A housing academic claims that while popular belief has it that homes are getting smaller, the typical living space in England and Wales increased in size by 2.4 per cent from 88 to 90 square metres between 2004 and 2016.
Chris Foye of the University of Glasgow, who has conducted research for the UK Collaborative Centre for Housing Evidence, ays the issue over living space is not one of absolute size but of unequal distribution.
He claims that owner-occupiers often have a lot of space compared to tenants who may be sharing a home with several others.
Writing on BBC News Online, Foye says that in 2017 about 28 per cent of UK households contained only one person, up from 17 per cent in 1991. However - citing evidence from the Research Foundation think tank - he says the proportion of families and individuals sharing private rented housing almost tripled since 1992 to around 6.6 per cent now.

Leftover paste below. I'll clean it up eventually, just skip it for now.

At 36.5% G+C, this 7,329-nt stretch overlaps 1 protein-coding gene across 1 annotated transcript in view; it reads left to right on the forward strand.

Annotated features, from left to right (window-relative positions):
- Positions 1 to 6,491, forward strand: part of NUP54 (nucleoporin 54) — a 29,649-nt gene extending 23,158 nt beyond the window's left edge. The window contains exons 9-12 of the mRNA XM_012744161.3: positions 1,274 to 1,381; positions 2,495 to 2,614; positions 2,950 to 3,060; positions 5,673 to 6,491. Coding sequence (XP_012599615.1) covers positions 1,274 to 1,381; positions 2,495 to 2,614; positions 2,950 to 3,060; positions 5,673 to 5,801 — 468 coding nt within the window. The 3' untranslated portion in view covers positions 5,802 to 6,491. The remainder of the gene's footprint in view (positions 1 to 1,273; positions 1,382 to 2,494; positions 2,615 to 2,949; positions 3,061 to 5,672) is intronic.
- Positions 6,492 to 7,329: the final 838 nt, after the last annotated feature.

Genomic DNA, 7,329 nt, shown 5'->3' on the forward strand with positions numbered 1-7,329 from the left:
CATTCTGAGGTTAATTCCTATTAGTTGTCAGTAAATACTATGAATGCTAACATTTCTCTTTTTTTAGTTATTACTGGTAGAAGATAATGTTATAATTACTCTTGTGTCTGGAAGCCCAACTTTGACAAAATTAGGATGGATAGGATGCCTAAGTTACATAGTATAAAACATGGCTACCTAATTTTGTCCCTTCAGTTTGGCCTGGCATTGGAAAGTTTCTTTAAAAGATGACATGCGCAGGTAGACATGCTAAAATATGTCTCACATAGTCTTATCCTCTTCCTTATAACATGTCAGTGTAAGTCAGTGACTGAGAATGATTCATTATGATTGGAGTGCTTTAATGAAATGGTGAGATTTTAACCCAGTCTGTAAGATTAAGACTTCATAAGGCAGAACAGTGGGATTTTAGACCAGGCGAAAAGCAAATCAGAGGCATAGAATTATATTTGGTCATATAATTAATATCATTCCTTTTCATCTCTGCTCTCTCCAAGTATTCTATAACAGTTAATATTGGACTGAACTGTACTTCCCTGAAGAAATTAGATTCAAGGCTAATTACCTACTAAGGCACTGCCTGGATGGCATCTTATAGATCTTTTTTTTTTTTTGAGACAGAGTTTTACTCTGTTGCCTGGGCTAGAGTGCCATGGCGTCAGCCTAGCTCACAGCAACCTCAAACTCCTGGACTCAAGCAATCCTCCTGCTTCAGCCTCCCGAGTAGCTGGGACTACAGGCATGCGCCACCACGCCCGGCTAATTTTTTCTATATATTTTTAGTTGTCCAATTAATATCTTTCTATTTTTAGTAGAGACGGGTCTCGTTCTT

Faye believes the common complaint amongst many that their homes are not large enough are at least in part psychological., and change over time.
“Even after people move to a bigger house, it may not take long for them to start to feel like they don't have enough. Surveying almost 1,000 people who chose to upsize their home, my research found that housing satisfaction initially increased after a move by 1.2 points on a seven-point scale. But within three years, this rise had diminished by about 30 per cent as people's space expectations increased” Foye writes.
He continues: “You might think that people with very big houses would be more satisfied with their property. But I found that any increase beyond four rooms per person resulted in no uplift in housing satisfaction at all.
“This category is likely to include some older people who would like a smaller space but are reluctant to leave the family home. But even for the average household, more space may not necessarily lead to more happiness.
“Our space expectations are conditioned not only by where we have lived before, but also by our neighbours. Because house size is a status symbol, we feel worse off when other people get larger houses.”